Oracle Application Development Framework
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In computing, Oracle Application Development Framework, usually called Oracle ADF, provides a Java framework for building enterprise applications. It provides visual and declarative approaches to Java EE development. It supports rapid application development based on ready-to-use design patterns, metadata-driven and visual tools.
Based on the MVC architecture. Oracle ADF can support any combination of the following:
- Web Services - both SOAP and REST
- TopLink - and EclipseLink
- POJO - simple Java classes (Plain Old Java Objects)
- ADF Business components(entity object, view object)
- CSV and XML files
- SQL Queries
- JavaServer Faces (JSF)
- ADF Task Flows - extension of the JSF controller layer that adds complete process flow and reusability aspects.
- Jspx (JavaServer Pages, XML compliant variation of the JSP standard)
- JavaServer Pages (JSP)
- JavaServer Faces (JSF)
- ADF Faces - an Oracle implementation of JavaServer Faces
- ADF Mobile browser - based on Apache Trinidad
- Excel through ADF desktop integration
Oracle also offers Eclipse based tooling for ADF in Oracle Enterprise Pack For Eclipse.
Implementers can deploy Oracle ADF applications on Java EE-compliant containers. Oracle WebLogic and IBM WebSphere are officially supported. Users of the free ADF Essentials edition can buy support for these applications on GlassFish.
Oracle Corporation has marketed parts of Oracle ADF since 1999 — specifically ADF Business Components — then known as "JBO" and later as "BC4J" ("Business Components for Java").
The current[update] ADF architecture with the generic model/binding layer was introduced with JDeveloper 9.0.5.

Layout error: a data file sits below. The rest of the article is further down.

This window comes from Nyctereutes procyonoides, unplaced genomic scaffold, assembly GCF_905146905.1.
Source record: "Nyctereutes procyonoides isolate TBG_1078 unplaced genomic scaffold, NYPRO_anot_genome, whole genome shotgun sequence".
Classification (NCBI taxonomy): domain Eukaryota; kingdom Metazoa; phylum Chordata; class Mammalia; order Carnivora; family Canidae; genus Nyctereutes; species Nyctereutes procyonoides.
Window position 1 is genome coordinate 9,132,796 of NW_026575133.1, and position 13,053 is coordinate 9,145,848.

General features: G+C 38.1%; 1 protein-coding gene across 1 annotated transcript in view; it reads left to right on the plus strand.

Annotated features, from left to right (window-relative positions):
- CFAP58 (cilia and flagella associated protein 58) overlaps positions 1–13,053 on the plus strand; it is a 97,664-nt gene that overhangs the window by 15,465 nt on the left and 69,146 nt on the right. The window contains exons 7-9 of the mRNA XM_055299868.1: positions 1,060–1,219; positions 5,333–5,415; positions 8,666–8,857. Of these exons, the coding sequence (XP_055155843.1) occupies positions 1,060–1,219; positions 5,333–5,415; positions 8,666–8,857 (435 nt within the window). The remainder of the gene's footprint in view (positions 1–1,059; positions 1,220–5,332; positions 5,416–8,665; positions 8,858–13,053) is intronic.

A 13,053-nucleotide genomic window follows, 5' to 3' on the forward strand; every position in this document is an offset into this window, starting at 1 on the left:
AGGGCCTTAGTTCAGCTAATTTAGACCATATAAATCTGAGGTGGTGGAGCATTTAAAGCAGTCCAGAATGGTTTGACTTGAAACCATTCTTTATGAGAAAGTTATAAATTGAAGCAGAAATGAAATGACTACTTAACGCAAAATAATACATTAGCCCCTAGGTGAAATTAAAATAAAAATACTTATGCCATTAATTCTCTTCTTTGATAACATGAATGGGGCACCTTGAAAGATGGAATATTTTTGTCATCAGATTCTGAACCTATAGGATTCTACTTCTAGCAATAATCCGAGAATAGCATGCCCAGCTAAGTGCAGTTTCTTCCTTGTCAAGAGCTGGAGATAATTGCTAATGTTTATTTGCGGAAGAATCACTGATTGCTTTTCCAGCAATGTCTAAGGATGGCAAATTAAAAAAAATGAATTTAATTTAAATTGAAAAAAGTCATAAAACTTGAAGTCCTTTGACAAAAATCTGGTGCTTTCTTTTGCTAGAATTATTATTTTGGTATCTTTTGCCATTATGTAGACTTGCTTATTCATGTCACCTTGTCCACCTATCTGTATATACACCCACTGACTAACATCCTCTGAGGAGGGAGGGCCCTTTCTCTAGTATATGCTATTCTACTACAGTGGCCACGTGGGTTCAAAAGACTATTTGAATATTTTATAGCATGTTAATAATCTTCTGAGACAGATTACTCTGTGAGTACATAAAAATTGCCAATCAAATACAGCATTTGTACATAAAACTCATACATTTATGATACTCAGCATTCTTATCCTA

In June 2006 Oracle Corporation donated the ADF Faces component library to Apache Trinidad. (ADF Faces, Oracle's JSF implementation, includes over 100 components.) In September 2012 Oracle introduced a free version of the core Oracle ADF technologies under the name "Oracle ADF Essentials". For more information, see http://www.oracle.com/technetwork/developer-tools/adf/overview/components-1844931.html.
Oracle ADF Essentials is a free to develop and deploy packaging of the key core technologies of Oracle ADF. See the license terms for Oracle ADF Essentials: http://www.oracle.com/technetwork/licenses/adf-essentials-license-1837221.html For the "full" Oracle ADF: The Oracle Application Server licence includes a component for a license fee for Oracle ADF. This means that all users who have purchased an Oracle Application Server licence may use Oracle ADF for free. Users who want to deploy ADF to a third-party application-server can purchase an ADF runtime license at their local Oracle sales office. Users can develop and test Oracle ADF applications free of charge exclusively within Oracle JDeveloper.
Oracle Corporation purchased WebLogic in June 2008, and thus no longer regards it as a third-party application-server, so ADF is included in every WebLogic license.
Supported customers can get access to the source code for Oracle ADF through a request to Oracle Support.
Desbiens, Frederic; Moskovits, Peter; Weckerle, Philipp (2009). Oracle WebCenter 11g Handbook: Build Rich, Customizable Enterprise 2.0 Applications. Oracle Press. McGraw Hill Professional. p. 47. ISBN 9780071629331. Retrieved 2014-08-06.
ADF Faces is a complete overhaul of UIX in which the various components were redeveloped as JSF components.
Dorsey, Paul; Koletzke, Peter; Faderman, Avrom (December 2002). Oracle9i Jdeveloper handbook. p. 932. Retrieved 2009-09-15.
[...]Business Components for Java (BC4J)[...]
- Source: http://blogs.oracle.com/devtools/2008/08/announcing_oracle_weblogic_ser.html Archived 2008-08-21 at the Wayback Machine